HMI-observed vector magnetic-field maps were lowered to a resolution of lmax=5, so that a comparison between solar and stellar magnetic field is possible.
Waves of magnetic-field variations were observed associated with the sunquake waves that were excited by the X9.3 flare on 2017 September 6. The nature and cause of the magnetic waves are discussed after the phase relations and power distributions of the magnetic waves and Doppler-observed sunquake waves are investigated.
Ring-diagram analysis is applied on the HMI-observed sunspots of about 3 years. The attenuation of wave amplitudes near sunspots, rotational speed of sunspots, and subsurface flows around sunspots are discussed.
A deep learning code is developed to enhance HMI continuum intensity images and line-of-sight magnetic field for a better spatial resolution.
Employing an updated Babcock–Leighton dynamo model, this study finds that the model with scattered tilt angles, which are around the Joy’s Law but with a standard deviation of 15°, is able to reproduce the observed variations of solar cycles.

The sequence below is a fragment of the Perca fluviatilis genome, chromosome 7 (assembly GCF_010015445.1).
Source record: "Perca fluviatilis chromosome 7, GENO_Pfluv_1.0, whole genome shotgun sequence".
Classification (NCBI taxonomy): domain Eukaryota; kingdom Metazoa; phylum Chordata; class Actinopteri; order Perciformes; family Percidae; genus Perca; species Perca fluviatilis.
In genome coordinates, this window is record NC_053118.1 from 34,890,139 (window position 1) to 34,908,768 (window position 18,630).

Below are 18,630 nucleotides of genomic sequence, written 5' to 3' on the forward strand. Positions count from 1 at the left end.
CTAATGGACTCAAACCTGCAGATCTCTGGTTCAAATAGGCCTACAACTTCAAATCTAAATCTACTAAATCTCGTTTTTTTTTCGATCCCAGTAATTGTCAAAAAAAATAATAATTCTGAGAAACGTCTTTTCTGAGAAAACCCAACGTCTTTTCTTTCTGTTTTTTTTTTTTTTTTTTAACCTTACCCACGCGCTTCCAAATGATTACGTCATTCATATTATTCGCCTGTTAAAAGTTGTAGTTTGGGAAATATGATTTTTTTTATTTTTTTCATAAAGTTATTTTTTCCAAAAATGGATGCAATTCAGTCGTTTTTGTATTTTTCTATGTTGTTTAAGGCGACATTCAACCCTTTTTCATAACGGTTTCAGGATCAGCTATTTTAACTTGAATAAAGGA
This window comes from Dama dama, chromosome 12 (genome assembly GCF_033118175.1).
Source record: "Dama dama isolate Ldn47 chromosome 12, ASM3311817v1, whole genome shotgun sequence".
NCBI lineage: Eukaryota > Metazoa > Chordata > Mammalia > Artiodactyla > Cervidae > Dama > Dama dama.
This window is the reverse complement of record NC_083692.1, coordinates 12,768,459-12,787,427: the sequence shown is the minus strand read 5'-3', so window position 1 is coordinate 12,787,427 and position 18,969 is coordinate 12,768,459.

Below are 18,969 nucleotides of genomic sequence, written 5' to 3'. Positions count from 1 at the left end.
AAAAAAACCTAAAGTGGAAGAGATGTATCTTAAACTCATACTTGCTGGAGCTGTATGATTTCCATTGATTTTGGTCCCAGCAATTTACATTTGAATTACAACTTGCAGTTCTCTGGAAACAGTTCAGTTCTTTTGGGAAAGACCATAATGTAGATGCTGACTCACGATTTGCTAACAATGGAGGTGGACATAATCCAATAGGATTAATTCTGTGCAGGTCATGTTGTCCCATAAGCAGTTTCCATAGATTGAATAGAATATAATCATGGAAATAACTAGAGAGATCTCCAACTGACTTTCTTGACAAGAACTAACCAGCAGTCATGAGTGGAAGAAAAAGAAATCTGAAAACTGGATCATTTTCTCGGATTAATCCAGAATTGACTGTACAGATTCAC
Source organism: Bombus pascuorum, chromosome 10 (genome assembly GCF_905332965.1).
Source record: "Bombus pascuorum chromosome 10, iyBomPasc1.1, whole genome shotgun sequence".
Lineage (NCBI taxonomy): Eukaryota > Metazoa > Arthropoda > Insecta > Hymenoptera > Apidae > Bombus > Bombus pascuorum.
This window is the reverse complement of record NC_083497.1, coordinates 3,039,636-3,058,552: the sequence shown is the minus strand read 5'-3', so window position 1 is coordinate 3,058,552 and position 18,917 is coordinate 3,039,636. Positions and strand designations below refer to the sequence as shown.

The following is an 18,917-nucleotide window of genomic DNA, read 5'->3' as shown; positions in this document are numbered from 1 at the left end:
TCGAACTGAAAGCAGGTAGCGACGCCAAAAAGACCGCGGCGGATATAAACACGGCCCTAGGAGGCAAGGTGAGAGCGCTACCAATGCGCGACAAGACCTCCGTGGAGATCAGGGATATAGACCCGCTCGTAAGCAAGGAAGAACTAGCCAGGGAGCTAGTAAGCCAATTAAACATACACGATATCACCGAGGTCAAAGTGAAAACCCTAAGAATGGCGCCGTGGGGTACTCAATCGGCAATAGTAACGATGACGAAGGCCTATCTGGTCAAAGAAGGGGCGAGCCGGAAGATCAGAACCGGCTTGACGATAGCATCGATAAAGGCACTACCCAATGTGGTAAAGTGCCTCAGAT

Long-term migration of the Sun’s open magnetic flux is studied, and its relation with the sunspot numbers is discussed.
Heat flux delivered by magnetic reconnection is calculated based on a model using magnetic field observations, and the calculation is then compared with AIA EUV observations.
Two flares occurred in a same active region above a same polarity inversion line, but one had a failed CME eruption but another one had a successful CME eruption. This study explored why that was the case.
Meridional flows during the solar minimum and maximum years are derived using 14 years of SOHO/MDI data. The flows changed significantly from the minimum to the maximum, and major changes were associated with the active latitudes.
Shearing motions and sunspot rotations found in NOAA AR 12673 are believed to lead the free energy buildup and flux rope formation, which are responsible for the two successive X-class flares.